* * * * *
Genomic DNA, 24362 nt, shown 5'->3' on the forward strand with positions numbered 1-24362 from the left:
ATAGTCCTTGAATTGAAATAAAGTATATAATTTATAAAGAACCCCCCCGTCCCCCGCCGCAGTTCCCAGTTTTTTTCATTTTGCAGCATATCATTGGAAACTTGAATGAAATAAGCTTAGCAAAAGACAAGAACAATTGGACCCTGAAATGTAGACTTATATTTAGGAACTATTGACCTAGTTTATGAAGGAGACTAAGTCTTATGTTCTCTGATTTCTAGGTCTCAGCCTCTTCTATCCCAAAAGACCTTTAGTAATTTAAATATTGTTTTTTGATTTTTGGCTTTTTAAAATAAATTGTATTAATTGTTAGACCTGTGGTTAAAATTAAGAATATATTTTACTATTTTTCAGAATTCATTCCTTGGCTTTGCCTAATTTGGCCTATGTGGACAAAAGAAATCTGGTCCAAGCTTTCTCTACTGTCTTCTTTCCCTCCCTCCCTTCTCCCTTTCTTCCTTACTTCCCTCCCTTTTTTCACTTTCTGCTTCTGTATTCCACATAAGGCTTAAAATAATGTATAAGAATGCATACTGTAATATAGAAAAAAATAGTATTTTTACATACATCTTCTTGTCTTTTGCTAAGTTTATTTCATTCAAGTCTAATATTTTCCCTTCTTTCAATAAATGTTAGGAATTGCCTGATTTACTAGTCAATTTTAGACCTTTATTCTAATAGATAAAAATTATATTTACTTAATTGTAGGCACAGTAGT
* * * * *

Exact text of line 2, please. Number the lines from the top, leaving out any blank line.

ATAGTCCTTGAATTGAAATAAAGTATATAATTTATAAAGAACCCCCCCGTCCCCCGCCGCAGTTCCCAGTTTTTTTCATTTTGCAGCATATCATTGGAAACTTGAATGAAATAAGCTTAGCAAAAGACAAGAACAATTGGACCCTGAAATGTAGACTTATATTTAGGAACTATTGACCTAGTTTATGAAGGAGACTAAGTCTTATGTTCTCTGATTTCTAGGTCTCAGCCTCTTCTATCCCAAAAGACCTTTAGTAATTTAAATATTGTTTTTTGATTTTTGGCTTTTTAAAATAAATTGTATTAATTGTTAGACCTGTGGTTAAAATTAAGAATATATTTTACTATTTTTCAGAATTCATTCCTTGGCTTTGCCTAATTTGGCCTATGTGGACAAAAGAAATCTGGTCCAAGCTTTCTCTACTGTCTTCTTTCCCTCCCTCCCTTCTCCCTTTCTTCCTTACTTCCCTCCCTTTTTTCACTTTCTGCTTCTGTATTCCACATAAGGCTTAAAATAATGTATAAGAATGCATACTGTAATATAGAAAAAAATAGTATTTTTACATACATCTTCTTGTCTTTTGCTAAGTTTATTTCATTCAAGTCTAATATTTTCCCTTCTTTCAATAAATGTTAGGAATTGCCTGATTTACTAGTCAATTTTAGACCTTTATTCTAATAGATAAAAATTATATTTACTTAATTGTAGGCACAGTAGT